Le tappe principali nella storia della filosofia e della scienza sono state sempre segnate da un nuovo modo di intendere le nozioni fondamentali di "necessità", possibilità", "essenza", "verità analitica". Questo breve libro, dovuto a uno dei maggiori logici e filosofi contemporanei, rappresenta una svolta del genere. Kripke vi espone senza alcun tecnicismo le idee che hanno guidato le sue ricerche logiche o che queste gli hanno suggerito. Ne emerge una metafisica molto diversa da quella corrente, di stampo empiristico. Kripke riprende la distinzione aristotelica, a lungo rifiutata, tra proprietà essenziali e proprietà accidentali; critica gran parte delle teorie di Frege e Russell sul linguaggio e sul modo in cui i nomi si riferiscono alle cose; riesamina le concezioni di Kant, e sottopone a una critica serrata il materialismo come teoria della mente. Per la forza delle sue argomentazioni, il libro costituisce una di quelle opere con cui ogni cultore di studi filosofici è chiamato a misurarsi.
- ISBN: 8833911357
- Casa Editrice: Bollati Boringhieri
- Pagine: 162
As you can see if you read the other reviews, there are a lot of ways to approach Naming and Necessity , and some of them get into very technical philosophical territory. Those ways of reading it are interesting, but I think that what Kripke is saying is, in the end, quite simple, which is why the bo Leggi tutto
To listen to this review as a podcast, click below: https://podcasts.apple.com/us/podcast... _________________________ It really is a nice theory. The only defect I think it has is probably common to all philosophical theories. It’s wrong. You may suspect me of proposing another theory in its place; Leggi tutto
I remember in graduate school, when Kripke visited as a young genius, I didn’t know quite what to make of him. I remember A. J. Ayer, the logical positivist and a bastion of British philosophy, expostulating from the podium, “So there, Kripke!” in the middle of a presentation, as though Kripke were Leggi tutto
Like virtually all analytic philosophy, Kripke's work is basically outsider art ('outsider philosophy') -- that is, naively working with concepts and language without understanding the history of any of the terms involved, treating Plato's dialogues as a journal article written yesterday, and philos Leggi tutto
It has to be said, although it's too much said, that Naming and Necessity revolutionized philosophy of language and is probably the most influential book in analytic philosophy in the past half-century. I've read Naming and Necessity four times now and am still surprised by it. Kripke's style is, pa Leggi tutto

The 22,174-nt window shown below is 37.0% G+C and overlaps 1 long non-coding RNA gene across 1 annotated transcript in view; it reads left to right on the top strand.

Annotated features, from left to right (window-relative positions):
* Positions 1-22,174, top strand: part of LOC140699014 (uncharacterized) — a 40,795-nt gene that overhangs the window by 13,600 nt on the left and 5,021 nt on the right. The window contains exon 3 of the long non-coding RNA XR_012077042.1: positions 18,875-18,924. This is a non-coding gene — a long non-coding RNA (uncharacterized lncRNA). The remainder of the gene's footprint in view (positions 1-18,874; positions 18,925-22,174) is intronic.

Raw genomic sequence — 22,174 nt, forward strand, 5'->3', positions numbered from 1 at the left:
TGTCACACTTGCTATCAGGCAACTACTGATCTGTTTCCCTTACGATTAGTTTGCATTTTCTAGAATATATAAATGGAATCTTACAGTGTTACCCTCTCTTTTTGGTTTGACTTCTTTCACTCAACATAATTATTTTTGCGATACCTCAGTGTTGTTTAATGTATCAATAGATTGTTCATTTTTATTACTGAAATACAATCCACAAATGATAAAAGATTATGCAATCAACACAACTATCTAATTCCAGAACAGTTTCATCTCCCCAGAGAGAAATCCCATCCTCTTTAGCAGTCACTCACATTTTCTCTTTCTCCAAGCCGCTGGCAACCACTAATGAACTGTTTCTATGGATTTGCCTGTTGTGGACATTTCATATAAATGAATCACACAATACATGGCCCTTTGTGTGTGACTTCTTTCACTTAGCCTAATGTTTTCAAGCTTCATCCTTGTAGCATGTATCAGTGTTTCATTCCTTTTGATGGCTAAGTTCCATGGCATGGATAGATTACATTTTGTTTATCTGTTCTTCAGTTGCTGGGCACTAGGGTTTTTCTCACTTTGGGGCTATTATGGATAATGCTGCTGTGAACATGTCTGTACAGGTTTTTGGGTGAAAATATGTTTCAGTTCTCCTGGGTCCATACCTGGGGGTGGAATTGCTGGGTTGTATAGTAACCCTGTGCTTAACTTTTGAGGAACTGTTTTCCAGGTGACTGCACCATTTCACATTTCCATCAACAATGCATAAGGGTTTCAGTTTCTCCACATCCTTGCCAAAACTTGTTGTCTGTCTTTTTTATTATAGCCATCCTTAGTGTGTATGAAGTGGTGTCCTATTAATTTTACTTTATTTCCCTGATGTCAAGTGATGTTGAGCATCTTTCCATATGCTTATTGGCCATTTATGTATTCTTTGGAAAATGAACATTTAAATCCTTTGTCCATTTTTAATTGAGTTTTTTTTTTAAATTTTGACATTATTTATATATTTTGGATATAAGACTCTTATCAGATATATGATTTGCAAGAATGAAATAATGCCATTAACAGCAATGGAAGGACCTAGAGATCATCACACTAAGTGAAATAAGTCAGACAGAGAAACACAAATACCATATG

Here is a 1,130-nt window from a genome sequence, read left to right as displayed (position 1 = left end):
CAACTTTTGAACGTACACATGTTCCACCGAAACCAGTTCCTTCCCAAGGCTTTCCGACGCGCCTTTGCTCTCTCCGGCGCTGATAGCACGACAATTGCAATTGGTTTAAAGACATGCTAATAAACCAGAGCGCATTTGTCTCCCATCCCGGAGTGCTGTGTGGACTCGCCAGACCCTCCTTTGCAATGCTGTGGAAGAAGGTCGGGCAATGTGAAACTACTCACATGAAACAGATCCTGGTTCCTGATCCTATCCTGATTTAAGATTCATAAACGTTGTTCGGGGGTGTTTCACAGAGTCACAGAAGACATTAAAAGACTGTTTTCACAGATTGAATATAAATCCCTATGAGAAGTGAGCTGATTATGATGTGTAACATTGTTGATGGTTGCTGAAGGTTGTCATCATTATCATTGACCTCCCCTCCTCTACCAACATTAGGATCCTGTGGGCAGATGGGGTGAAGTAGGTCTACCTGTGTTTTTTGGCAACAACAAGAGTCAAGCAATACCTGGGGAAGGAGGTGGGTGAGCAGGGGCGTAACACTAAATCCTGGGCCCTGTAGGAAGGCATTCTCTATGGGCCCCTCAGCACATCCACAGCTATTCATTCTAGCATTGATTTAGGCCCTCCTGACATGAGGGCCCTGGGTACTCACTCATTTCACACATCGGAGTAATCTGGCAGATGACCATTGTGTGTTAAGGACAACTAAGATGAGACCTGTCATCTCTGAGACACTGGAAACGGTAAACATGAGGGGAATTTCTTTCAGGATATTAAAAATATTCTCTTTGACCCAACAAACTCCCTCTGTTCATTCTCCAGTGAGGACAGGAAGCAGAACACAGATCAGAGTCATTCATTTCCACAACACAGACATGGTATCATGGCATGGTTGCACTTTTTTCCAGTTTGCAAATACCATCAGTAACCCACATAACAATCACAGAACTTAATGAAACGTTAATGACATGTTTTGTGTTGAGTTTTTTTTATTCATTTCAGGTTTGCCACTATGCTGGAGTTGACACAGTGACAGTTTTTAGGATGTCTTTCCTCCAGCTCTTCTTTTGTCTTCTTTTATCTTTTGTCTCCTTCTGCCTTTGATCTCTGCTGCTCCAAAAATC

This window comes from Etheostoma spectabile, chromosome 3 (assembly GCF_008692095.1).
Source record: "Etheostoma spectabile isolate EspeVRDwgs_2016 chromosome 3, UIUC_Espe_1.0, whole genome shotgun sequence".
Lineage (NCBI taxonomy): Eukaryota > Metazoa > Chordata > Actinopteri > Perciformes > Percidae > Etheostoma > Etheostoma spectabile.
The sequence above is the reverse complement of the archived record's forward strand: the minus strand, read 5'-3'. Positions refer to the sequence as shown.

An extremely important book for the philosophy of language, and also very relevant in philosophy of mind. The book consists of 3 transcribed+edited lectures which Kripke apparently gave extemporaneously. This lecture format means that the book is rather quick and easy to read, and almost entirely fr Leggi tutto
How do words (in language) refer to things (objects) in the world? What is the meaning? Is the molecular formula of water essential or possible? What is identity in objects (or individuals)? How do we refer to things that are not (non-existent)? For example: Unicorn or Sherlock Holmes. Kripke's discussio Leggi tutto
For a "revolutionary" or "landmark" book, it contains surprisingly nothing of substance. I suppose it's interesting for people who already accept notions like necessity and the a priori, and for those who think that the notion of "meaning" is clear enough to lean on for any substantive philosophical Leggi tutto
Saul Kripke’s Naming and Necessity addresses how words come to point to the things in the world that they refer to. Kripke successfully paints a more accurate picture of how this happens than the accepted view. Further, Kripke shows how we can have empirical knowledge of necessities by showing that Leggi tutto
Mixed bag. Good and important arguments against the descriptive theory of names, supplemented by a compelling sketch of Kripke’s own theory. But both this sketch and the arguments of the book are marred by structurelessness and incompleteness. For instance, Kripke fails to ever explicitly set out th Leggi tutto
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